For larger tables, a common practice is to include in a higher-level table that designates an entry in a lower-level table, a table-length field indicating the length of the designated lower-level table. Such a table-length field is typically a bit string of n bits. The higher-order n bits of an index are compared to the table-length bits for the corresponding table. If the n bits of the index are less than or equal to the value of the table-length bits, the index is considered valid and processing continues and the translation occurs. If the n bits of the index are greater than the value of the table-length bits, the index is considered invalid and processing does not continue and a processing exception occurs. The processing exception causes a processing interruption so that the translation does not proceed. The storage of a table-length field has the advantage of saving storage that would be allocated for unneeded addresses beyond the end of the table.

As address spaces have grown larger, for example, as is attendant the change from 31-bit addressing architectures to 64-bit architectures, the problem of tables using unneeded address space (sometimes called sparsely populated address space) has become even more of a problem. One proposed solution appears in U.S. Pat. No. 6,801,993. In that patent, in addition to prior checking with a high-order comparison to determine if unneeded higher-order addresses are specified beyond the end of the table, a prior lower-order comparison is also performed to determine if unneeded lower-order addresses occur lower than the table start address (table offset). If the prior low-order comparison indicates that the indexing is at an address equal to or greater than the start address (table offset) of the table, then the indexing is permitted to continue. However, if the prior low-order comparison indicates that the indexing is at an address less than the start address, the index is considered invalid and processing does not continue and a processing exception occurs.

Unfortunately, the low-order comparison prior processing of the U.S. Pat. No. 6,801,993 is always present and hence consumes execution time even when the indexing is at an address equal to or greater than the start address (table offset) of the table. There is a need for improved processing that does not require the prior low-order comparison prior to indexing.

In light of the foregoing background, there is a need for improved indexing in dynamic address translation of indexing systems particularly for sparsely populated address spaces.

SUMMARY OF THE INVENTION

The present invention is a method of translating a virtual address to a real address. A first entry from a first table or other source includes a plurality of second table addressing parameters including a second table origin and a second table length. A second table address is provided by combining the second table origin with a second table index from the virtual address. The second table address is used for indexing into the second table to access a second table entry in the second table. A post-comparing of one or more of the second table addressing parameters with the second table index from the virtual address is performed to form one or more results. The virtual address processing continues using the second table entry if the comparing provides an affirmative result and if the comparing provides a negative result an exception is taken.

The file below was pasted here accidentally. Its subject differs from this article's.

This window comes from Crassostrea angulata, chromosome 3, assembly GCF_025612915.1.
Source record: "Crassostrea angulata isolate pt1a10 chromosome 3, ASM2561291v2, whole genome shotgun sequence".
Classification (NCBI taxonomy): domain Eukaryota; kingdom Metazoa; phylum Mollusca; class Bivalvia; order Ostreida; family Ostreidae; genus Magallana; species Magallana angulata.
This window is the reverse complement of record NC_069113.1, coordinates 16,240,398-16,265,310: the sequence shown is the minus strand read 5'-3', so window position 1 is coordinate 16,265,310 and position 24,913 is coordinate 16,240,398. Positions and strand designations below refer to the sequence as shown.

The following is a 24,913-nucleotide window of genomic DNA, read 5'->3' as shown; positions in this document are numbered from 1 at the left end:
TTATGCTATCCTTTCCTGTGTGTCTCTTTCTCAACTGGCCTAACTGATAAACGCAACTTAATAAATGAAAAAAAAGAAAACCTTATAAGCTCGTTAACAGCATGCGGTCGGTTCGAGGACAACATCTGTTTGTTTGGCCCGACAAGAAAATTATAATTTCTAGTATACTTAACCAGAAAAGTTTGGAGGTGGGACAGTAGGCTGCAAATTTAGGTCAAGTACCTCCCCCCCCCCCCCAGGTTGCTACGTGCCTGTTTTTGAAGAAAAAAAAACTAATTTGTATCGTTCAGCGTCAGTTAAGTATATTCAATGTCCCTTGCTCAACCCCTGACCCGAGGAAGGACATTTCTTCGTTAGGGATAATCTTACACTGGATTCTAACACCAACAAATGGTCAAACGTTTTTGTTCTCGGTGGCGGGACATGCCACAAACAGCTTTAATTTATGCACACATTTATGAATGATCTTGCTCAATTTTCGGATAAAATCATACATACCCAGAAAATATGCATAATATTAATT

In one particular embodiment the first entry includes a second table origin, a second table offset, a second table length and a second table validity indicator. A pre-comparing of the second table length with a second table index from the virtual address and provides a length affirmative result if the second table index is not greater than the second table length and otherwise takes a translate exception. A second table address is provided in response to the length affirmative result by combining the second table origin with a second table index from the virtual address. The indexing into the second table uses the second table address to access a second table entry in the second table. A post-comparing of the second table offset with the second table index from the virtual address and provides an affirmative offset result if the second table offset is not greater than the second table index and otherwise a translate exception is taken. The virtual address processing continues using the second table entry if the comparing provides an affirmative offset result.

The foregoing methods are beneficially employed in an environment using multipart virtual addresses having virtual address parts I1, . . . , Ii, I(i+1), . . . , II, I(I+1) and having a dynamic address translator having mappers M1, . . . , Mi, M(i+1), . . . , MI. Each of the mappers has an indexing table. The mappers are connected with the output of one table as the input for the next table.

In one particular environment, the virtual address has six parts, namely, I1, I2, I3, I4, I5 and I6 and the mappers are M1, M2, M3, M4 and M5 where the virtual part I6 is an unmapped byte address.

The foregoing and other objects, features and advantages of the invention will be apparent from the following detailed description in conjunction with the drawings.

BRIEF DESCRIPTION OF THE DRAWINGS

FIG. 1 depicts a schematic block diagram of a computer system having multi-table dynamic address translation (DAT) for virtual addressing.

FIG. 2 depicts a schematic block diagram of further details of the multi-table dynamic address translator of the FIG. 1 computer system.

FIG. 3 depicts one embodiment of a typical five table indexing system.